Reads as if it has been crashed, repaired and re-assembled. Worth getting that checked by a bodyshop. If all original, then back to the dealer and if he won't fix it then it's a matter of finding a local car upholsterer and trimmer.
Answered by Honest John
Porsche 911 or BMW 6 Series?
"I have been offered a four year old Porsche Carrera Cabriolet with only 7000 miles, excellent condition, but £52k original cost with extras £90k. Is a BMW 6 Series Convertible a better buy for day to day use?"
Presumably this will be a 997, not the current 991? Even so, it is much more fun to drive than a 6 Series. So depends what you want it for. If you want it for performance driving, get the Porsche, even though with the top cut off it is not as sharp as a coupe. If you want a top-down cruiser for the summer that's also relatively civilised on the motorway, get the BMW. I think the BMW will depreciate more heavily.
Answered by Honest John
Should I buy a 2WD Skoda Octavia and fit winter tyres rather than buy the 4WD version?
"I was very interested in your answer to MA of Stroud regarding the merits of a winter tyre-shod Porsche Carrera S rear wheel drive against the 4WD version without winter tyres. As I currently drive a Skoda Octavia 4x4 estate and am thinking of changing to another, would it makes more sense to buy the two-wheel drive version and fit winter tyres, and would the difference be as marked as you say it was with the Carrera? I have seen the Autocar video of two Yetis in the snow and the 4x4 version only wins on an acceleration test, but not climbing snow-covered hills."
A 991 C4S on Pilot Alpin AP4s (with ESP engaged) proved virtually uncrashable in the snow, while a front-drive Peugeot 2008 with 'Grip Control' (which included Goodyear Vector 4 Seasons tyres) was far more capable driving up a 3-in-I snow covered ski slop than a four-wheel drive on summer tyres.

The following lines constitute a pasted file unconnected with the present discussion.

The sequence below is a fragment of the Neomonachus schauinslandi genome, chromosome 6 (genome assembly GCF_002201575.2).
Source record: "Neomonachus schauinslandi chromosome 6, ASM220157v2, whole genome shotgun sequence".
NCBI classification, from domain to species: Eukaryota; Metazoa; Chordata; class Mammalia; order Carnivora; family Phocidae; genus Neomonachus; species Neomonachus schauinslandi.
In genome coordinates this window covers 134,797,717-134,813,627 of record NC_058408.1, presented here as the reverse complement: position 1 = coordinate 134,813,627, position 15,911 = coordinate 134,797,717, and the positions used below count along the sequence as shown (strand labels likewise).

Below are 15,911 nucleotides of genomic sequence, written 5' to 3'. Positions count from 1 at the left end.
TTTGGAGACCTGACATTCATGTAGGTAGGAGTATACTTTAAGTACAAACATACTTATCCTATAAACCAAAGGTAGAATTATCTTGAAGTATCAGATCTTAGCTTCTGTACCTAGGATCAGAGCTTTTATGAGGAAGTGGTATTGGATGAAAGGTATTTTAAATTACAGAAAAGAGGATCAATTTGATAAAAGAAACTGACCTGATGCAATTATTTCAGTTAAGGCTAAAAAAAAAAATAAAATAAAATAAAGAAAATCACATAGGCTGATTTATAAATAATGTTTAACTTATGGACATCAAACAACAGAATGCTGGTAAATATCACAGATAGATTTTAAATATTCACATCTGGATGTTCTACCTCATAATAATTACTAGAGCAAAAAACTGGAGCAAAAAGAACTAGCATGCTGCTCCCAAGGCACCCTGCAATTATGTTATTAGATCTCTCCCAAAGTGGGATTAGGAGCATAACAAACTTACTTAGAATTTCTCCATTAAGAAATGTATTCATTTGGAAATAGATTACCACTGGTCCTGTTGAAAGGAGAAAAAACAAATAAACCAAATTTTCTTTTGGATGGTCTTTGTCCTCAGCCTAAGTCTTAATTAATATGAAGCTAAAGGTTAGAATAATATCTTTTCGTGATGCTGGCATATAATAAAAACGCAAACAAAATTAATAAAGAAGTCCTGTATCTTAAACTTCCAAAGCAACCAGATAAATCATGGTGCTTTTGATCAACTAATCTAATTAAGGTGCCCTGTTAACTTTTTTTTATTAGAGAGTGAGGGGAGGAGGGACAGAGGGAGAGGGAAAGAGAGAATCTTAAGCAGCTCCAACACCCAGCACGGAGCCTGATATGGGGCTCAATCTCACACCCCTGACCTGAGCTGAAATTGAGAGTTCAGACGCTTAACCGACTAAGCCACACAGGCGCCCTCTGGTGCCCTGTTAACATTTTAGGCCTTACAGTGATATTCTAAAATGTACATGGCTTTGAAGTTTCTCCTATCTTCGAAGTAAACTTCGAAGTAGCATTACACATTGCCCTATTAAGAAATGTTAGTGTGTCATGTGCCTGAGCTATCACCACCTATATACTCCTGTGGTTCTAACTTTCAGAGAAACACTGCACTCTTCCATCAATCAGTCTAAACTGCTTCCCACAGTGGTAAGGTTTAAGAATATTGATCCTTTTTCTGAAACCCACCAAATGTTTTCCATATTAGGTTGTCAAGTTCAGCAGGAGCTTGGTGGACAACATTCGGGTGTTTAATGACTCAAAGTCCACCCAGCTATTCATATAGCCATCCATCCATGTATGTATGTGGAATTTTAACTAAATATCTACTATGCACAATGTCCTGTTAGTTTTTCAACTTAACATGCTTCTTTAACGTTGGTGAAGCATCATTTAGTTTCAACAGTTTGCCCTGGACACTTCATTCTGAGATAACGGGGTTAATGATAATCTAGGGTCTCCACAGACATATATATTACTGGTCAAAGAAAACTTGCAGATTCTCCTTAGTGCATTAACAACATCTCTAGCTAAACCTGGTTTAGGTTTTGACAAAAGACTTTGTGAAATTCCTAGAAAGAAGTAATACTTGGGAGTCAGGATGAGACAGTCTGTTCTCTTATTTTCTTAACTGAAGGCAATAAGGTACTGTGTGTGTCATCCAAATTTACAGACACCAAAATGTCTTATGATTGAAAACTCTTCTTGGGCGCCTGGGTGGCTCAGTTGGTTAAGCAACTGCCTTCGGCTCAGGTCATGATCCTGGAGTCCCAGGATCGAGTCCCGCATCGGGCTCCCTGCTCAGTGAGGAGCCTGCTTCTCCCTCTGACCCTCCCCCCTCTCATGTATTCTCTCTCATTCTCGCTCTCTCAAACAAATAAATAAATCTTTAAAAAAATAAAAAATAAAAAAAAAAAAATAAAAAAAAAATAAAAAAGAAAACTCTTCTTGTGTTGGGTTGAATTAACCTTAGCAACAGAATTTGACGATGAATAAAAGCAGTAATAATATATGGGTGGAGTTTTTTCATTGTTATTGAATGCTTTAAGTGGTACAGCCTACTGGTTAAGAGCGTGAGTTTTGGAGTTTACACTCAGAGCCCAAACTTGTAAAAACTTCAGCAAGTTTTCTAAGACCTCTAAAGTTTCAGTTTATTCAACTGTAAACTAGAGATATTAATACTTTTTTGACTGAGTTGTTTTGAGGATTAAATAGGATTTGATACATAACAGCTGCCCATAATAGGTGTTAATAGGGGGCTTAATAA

Answered by Honest John
Would you recommend I buy a Mercedes-Benz SLK or a Porsche 911?
"I am looking to buy a fun car within a budget of about £20,000. It will be a second car and will not cover many miles. It needs to be a convertible, with an auto/semi auto box. I have narrowed it down to either a Mercedes-Benz SLK AMG, as I have been very pleased in the past with SLKs, or a Porsche 911 C4S, wide-bodied. The back seats of the 911 would be useful with our small grandchildren. I am not bothered about the soft top as it will be garaged. I have never had a Porsche so have a leaning in that direction, but your views on both cars would be appreciated"
These are wildly different cars. The SLK has quite a lot of power, but fairly unresolved suspension. I find them a bit dangerous to drive quickly. The 911 is pure sportscar, but £20,000 doesn't get you a very good one. For a start, if you want automatic, this will be the old torque converter Tiptronic slushbox. And if you want a convertible 4S it's going to be the older 996. The 3.6 was a lot more reliable than the 3.4, but great care needs to be taken buying one of these and a proper warranty is essential, otherwise you could get hit with £12,000 for an engine rebuild. More in www.honestjohn.co.uk/carbycar
Answered by Honest John

What does a Porsche 911 (991) (2011 – 2015) cost?